It is stated that being healthcare workers in pandemics creates a high level of biopsychosocial stress, even if it is not traumatic [5]. COVID-19 increased psychological complaints and disorders, including anxiety, depression, and stress [6]. Physical and psychosocial factors at work play an important role in musculoskeletal diseases of the low back, neck, and shoulders. Slow developing chronic disorders of tendons, muscles, joints, nerves, and intervertebral discs due to repetitive microtraumas occur when the person’s physical capacity and the workload in extraordinary situations do not coincide. Pain, discomfort, loss of muscle strength, and endurance may be observed [7].

In addition to anxiety and depression, which are the psychosocial factors of healthcare workers exposed to COVID-19, it was aimed to examine the effects of physical factors on the musculoskeletal system.

2Materials and methods

University of Health Sciences, Diyarbakır Gazi Yaşargil Education and Research Hospital staff constituted the universe of this descriptive and cross-sectional study. For this research, 158 people were reached, including 81 healthcare workers (frontline/contact) working in the COVID-19 clinic and 77 healthcare workers (second-line/non-contact) working outside the COVID-19 clinic. The research fieldwork was conducted with the online survey method after obtaining the ethics committee (Diyarbakır Gazi Yaşargil Education and Research Hospital Non-invasive Clinical Research Ethics Committee, Number:533, Date:24/07/2020) approval and the institution’s permission. Volunteering was taken into account in participating in this study. Participants who were unwilling to participate in this study were asked not to fill in the questionnaire forms and ignore the incoming message.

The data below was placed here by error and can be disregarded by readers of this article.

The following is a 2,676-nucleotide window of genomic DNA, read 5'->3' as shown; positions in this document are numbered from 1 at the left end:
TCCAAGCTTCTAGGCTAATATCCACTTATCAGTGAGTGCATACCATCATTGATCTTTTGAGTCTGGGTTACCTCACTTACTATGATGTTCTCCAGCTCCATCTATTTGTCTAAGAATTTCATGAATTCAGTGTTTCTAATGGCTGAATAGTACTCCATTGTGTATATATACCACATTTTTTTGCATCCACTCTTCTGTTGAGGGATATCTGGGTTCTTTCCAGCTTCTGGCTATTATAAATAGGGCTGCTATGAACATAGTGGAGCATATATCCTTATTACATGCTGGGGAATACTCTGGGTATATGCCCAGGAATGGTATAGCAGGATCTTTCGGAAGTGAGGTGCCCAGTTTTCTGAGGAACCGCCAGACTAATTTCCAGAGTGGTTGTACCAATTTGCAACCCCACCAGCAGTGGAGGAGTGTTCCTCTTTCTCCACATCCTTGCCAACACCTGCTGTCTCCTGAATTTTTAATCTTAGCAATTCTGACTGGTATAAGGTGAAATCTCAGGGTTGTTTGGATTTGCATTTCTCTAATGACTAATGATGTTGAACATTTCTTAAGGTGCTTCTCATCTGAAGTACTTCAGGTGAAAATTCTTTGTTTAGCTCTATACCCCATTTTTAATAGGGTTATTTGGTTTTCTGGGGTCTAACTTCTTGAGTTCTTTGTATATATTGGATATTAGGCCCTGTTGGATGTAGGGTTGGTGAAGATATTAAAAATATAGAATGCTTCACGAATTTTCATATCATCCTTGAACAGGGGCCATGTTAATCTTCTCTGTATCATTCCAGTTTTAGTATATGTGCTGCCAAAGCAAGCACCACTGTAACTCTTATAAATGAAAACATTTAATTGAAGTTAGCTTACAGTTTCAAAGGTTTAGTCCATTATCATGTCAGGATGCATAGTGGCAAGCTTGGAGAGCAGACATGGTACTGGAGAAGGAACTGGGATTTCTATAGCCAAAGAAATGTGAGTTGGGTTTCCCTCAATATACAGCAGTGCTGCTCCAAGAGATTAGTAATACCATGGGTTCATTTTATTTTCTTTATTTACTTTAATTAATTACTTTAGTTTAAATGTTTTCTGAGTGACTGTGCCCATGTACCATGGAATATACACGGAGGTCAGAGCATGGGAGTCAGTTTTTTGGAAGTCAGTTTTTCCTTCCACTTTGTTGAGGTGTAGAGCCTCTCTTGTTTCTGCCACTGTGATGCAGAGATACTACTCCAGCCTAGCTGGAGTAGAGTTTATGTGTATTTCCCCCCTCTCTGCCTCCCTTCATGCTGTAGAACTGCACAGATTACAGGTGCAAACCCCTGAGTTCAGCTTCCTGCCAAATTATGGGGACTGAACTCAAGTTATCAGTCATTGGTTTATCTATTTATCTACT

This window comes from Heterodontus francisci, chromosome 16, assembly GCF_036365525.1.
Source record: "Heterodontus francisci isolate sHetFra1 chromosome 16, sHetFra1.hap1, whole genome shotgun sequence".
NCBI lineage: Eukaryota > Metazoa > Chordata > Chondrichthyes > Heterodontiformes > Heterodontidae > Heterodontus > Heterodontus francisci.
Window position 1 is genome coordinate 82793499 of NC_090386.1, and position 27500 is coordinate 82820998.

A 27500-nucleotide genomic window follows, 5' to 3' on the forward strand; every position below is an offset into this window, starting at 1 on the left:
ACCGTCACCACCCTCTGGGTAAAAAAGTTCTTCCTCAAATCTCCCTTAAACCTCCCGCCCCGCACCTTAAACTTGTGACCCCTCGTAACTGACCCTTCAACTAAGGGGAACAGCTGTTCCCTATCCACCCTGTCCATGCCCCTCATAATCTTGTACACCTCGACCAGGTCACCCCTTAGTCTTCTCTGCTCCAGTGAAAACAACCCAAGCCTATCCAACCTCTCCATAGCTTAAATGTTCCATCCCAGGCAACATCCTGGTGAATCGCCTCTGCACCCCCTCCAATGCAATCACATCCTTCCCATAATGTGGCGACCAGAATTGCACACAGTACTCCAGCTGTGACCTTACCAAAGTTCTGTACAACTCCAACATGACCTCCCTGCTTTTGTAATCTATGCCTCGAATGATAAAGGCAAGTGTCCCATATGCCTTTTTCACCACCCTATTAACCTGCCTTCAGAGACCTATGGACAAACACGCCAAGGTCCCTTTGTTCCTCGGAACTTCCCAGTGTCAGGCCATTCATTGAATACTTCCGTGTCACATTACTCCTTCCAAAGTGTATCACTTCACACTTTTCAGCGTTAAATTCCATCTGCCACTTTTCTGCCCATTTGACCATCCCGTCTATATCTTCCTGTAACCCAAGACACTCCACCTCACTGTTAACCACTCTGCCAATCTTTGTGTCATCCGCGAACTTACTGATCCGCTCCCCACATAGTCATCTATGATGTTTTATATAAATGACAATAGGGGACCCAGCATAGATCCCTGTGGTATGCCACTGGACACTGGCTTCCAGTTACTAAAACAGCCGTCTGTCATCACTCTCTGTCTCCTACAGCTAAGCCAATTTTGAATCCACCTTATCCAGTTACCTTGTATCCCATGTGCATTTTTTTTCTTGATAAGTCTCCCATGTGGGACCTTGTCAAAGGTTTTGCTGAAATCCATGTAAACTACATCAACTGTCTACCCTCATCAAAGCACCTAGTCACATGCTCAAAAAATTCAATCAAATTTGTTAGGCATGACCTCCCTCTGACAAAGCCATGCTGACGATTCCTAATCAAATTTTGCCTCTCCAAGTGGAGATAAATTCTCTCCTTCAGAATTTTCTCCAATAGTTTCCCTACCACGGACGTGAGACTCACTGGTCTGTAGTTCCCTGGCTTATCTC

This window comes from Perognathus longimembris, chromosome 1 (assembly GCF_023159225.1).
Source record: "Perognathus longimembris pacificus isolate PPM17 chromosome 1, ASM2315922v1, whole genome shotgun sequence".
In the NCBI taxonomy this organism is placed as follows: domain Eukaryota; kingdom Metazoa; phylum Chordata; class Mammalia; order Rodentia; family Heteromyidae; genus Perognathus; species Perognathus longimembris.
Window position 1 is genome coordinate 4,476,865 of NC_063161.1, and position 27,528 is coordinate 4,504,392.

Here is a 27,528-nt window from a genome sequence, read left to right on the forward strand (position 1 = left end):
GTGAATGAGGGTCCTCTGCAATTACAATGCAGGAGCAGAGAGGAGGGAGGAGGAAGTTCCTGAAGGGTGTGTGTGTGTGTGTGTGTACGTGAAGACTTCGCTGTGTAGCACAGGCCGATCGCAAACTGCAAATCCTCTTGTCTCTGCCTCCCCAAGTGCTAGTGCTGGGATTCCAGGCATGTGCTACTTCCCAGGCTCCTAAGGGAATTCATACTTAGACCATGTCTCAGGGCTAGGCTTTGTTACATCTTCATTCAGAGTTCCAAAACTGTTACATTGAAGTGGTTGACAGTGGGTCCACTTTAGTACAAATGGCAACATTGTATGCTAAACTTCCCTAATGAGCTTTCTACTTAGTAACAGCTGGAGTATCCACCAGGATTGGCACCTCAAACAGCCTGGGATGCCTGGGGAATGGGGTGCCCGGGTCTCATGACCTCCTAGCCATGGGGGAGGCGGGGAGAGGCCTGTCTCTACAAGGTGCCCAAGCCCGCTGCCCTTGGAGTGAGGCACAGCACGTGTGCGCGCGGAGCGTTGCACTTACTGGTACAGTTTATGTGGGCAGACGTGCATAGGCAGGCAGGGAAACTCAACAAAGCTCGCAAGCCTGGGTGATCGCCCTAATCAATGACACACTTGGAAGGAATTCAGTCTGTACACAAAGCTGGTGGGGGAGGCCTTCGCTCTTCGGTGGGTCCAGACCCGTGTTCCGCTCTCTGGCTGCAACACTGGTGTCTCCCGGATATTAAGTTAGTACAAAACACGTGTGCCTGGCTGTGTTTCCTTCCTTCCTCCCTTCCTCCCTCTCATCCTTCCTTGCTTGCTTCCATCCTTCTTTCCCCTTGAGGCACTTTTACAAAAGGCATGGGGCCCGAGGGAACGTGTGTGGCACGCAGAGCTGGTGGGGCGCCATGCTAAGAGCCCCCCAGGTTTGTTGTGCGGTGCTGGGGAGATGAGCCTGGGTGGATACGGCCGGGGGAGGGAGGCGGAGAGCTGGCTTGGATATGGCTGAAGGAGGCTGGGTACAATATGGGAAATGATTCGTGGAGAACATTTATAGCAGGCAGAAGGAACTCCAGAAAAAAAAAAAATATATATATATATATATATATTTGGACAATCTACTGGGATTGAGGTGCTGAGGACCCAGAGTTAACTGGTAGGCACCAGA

Volunteers between the ages of 18–80 and who do not have any mental illness (psychosis, dementia, delirium) were included in this study. Those who do not want to participate voluntarily, and those who do not comply with the mentioned conditions also established the exclusion criteria.

2.1Data collection tools

The questionnaire form consists of 5 parts: demographic questions and information questions about COVID-19, Generalized Anxiety Disorder (GAD-7), The Patient Health Questionnaire (PHQ-9), Nordic Musculoskeletal System Questionnaire (NMQ), and Visual Analogue Scale (VAS). The first part of the questionnaire includes demographic questions and information questions about COVID-19. Relevant scales were used in the second part of the questionnaire.

2.2Generalized anxiety disorder-7 (GAD-7) test

YAB-7 is a self-assessment scale with seven items. The scale was developed by Spitzer et al. [8] to evaluate generalized anxiety disorder according to DSM IV-TR criteria. Konkan et al. [9] conducted Turkish validity and reliability studies of the scale. Likert-type scale (0 = none, 1 = many days, 2 = more than half of the days, 3 = almost every day) is listed on a 4-level ordinal scale. The scores that can be obtained from the scale are between 0 and 21. The total scores obtained from the scale are 5, 10, and 15 as cut-off points for mild, moderate, and severe anxiety, respectively.

2.3The patient health questionnaire-9